» 03/17/2012, 00.00
SAUDI ARABIA - PHILIPPINES
Saudi Arabia, 70% of Filipino domestic workers suffer physical and psychological violence
Revealed by research of the Committee on Overseas Workers Welfare. The cases of rape suffered by Filipino young people are on the agenda. To avoid an increase in wages, the government of Riyadh bans unskilled workers from the Philippines and Indonesia.
Riyadh (AsiaNews) - Underpaid, exploited and often abused by their employers, Filipino domestic workers are one of the groups most at risk in Arabian countries, especially Saudi Arabia. A study published by the Committee on Workers Overseas Welfare, says that 70% of workers employed as caregivers or without a specific work qualification suffers continous physical and psychological harassment. Despite repeated calls by human rights organizations and associations in defense of immigrants, to date the Philippine government can only defend the rights of skilled workers: engineers, doctors, nurses. They are the most requested by the Saudi labor market and also the ones who have registered contracts, because employees in national hospitals, research centers or large companies. The unskilled workers who arrive in the Arabian country have no guarantee of employment, wages or protection.
With more than 10 million workers worldwide, the Philippines is the third country in the world for the number of emigrants after China and India. In 2008, over 600 thousand Filipinos have chosen to travel to the Middle East in spite of continued incidents of exploitation. For Christians, it also comes to the persecution. Mainly women are suffering: the cases of rape are commonplace and often those who suffer can not sue because their documents are seized by the employer.
Lorraine is a young 27 year old Filipina who arrived in Saudi Arabia in early 2010 to work as a domestic worker for a family of Jeddah. She said that the violence began just days after her arrival at the airport. "When my boss came to pick me - she says - he tried to touch me at once to see if I was available. In the first weeks I constantly suffered his advances which became more insistent every time I refused." In nine months of employment Lorraine was raped five times.
She said that in addition to the sexual violence she suffered all kinds of abuse: "I worked 20 hours a day without a break. The wife of my boss insulted me and beat me because I did not understand Arabic, and did not do her bidding. My lunch was a piece of bread and leftovers from the plates of the family. " After months of harassment on December 30, 2010, the young woman got in touch with the staff of the Philippines Overseas Labour Office (POLO), who reported the case to the police. After months of investigation the authorities arrested her employer. To date, the girl is hosted by POLO and must remain in Saudi Arabia until the case against the perpetrator is concluded.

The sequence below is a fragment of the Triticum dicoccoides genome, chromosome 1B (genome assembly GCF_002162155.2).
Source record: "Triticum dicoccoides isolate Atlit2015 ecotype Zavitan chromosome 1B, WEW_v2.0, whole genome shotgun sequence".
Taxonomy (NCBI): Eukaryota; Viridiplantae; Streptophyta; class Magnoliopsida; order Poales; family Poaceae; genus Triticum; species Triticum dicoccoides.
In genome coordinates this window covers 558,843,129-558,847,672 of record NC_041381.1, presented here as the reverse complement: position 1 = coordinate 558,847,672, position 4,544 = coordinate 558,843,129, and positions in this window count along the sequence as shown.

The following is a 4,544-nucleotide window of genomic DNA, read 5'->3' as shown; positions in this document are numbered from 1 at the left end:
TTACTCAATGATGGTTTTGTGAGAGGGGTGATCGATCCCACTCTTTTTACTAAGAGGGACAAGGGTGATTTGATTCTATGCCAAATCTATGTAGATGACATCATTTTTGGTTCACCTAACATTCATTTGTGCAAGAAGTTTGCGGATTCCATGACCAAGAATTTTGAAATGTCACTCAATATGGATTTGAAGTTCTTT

In recent years, POLO and the Philippine embassy in Riyadh have collected hundreds of testimonies of young women and men tortured and abused in the workplace. The cases also involve important companies. On February 24, 89 Filipino employees of the Swayaeh cosmetics Company, launched an appeal to President Aquino to ask to be repatriated as soon as possible. In recent years they have been abused, left hungry, unpaid for over 5 months. In October, to quell a factory protest the owners called the police armed with shotguns to force workers to work.
Similar cases are seen by Indonesian employees. The relations between the two countries broke down after the decapitation of Ruyati Binti Satubi Saruna, a Indonesian migrant of 54 years, sentenced to death for murder. The Saudi authorities prosecuted the woman and sentenced her on 18 June 2011 without any consultation with the Indonesian government.
Since November 3, the government of Manila and Jakarta have been trying to reach an agreement with the Saudi Ministry of Labour to ensure migrant workers a minimum wage and protection from physical and psychological violence. Riyadh has so far responded to these requests by closing its borders to the unskilled. In recent days, the Saudi Minister for Labor has defined the demand for an increase in wages and greater protection of workers illogical, stressing that his office has already contacted the governments of other countries that have no such pretensions.
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